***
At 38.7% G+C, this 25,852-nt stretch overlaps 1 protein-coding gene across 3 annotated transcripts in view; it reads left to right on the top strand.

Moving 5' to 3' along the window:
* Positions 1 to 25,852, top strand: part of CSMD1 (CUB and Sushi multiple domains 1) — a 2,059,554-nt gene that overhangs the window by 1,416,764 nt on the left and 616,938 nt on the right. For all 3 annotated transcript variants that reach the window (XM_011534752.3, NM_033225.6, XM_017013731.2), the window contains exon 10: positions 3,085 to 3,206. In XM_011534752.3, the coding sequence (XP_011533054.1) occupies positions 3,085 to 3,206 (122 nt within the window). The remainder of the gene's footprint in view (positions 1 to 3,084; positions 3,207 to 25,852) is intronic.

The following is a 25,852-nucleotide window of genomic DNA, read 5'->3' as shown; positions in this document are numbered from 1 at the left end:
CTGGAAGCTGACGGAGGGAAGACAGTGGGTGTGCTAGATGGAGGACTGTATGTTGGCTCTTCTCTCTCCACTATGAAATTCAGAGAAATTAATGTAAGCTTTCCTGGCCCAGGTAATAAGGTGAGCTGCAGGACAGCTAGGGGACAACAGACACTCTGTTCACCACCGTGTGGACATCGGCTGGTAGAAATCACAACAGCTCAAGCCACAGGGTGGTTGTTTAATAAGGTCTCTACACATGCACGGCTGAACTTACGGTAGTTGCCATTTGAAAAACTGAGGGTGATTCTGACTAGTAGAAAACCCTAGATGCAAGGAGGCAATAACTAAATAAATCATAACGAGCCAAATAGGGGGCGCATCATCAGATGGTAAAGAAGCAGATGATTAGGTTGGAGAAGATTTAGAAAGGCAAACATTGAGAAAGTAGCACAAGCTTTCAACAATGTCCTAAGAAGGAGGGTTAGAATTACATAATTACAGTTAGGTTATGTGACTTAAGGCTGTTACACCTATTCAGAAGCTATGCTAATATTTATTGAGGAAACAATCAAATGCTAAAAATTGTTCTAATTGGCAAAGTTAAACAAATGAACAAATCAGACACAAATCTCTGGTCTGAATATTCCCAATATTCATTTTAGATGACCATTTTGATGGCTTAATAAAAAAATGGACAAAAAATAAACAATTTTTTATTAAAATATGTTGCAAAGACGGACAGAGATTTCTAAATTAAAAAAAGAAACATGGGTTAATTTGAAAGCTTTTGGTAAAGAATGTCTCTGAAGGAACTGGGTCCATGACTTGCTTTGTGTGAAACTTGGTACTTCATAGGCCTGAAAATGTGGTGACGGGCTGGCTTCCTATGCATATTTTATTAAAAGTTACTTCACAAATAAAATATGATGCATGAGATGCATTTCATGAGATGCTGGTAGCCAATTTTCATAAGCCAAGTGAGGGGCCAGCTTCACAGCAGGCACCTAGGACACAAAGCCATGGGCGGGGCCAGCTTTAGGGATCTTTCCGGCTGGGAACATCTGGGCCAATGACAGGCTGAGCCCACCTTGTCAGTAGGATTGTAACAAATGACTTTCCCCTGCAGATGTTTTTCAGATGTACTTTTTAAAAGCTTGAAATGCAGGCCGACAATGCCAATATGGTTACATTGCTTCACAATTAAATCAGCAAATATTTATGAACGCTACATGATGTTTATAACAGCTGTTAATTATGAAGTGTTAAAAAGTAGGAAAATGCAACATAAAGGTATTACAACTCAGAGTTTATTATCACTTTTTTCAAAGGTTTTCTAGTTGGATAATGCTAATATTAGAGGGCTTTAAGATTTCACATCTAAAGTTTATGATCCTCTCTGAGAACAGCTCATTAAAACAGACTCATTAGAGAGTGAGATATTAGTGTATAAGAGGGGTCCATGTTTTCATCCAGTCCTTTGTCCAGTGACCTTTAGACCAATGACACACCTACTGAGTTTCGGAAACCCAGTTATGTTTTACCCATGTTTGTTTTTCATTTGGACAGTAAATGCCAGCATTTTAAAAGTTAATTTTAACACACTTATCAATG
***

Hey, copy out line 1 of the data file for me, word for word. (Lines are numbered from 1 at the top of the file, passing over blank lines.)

At 38.7% G+C, this 25,852-nt stretch overlaps 1 protein-coding gene across 3 annotated transcripts in view; it reads left to right on the top strand.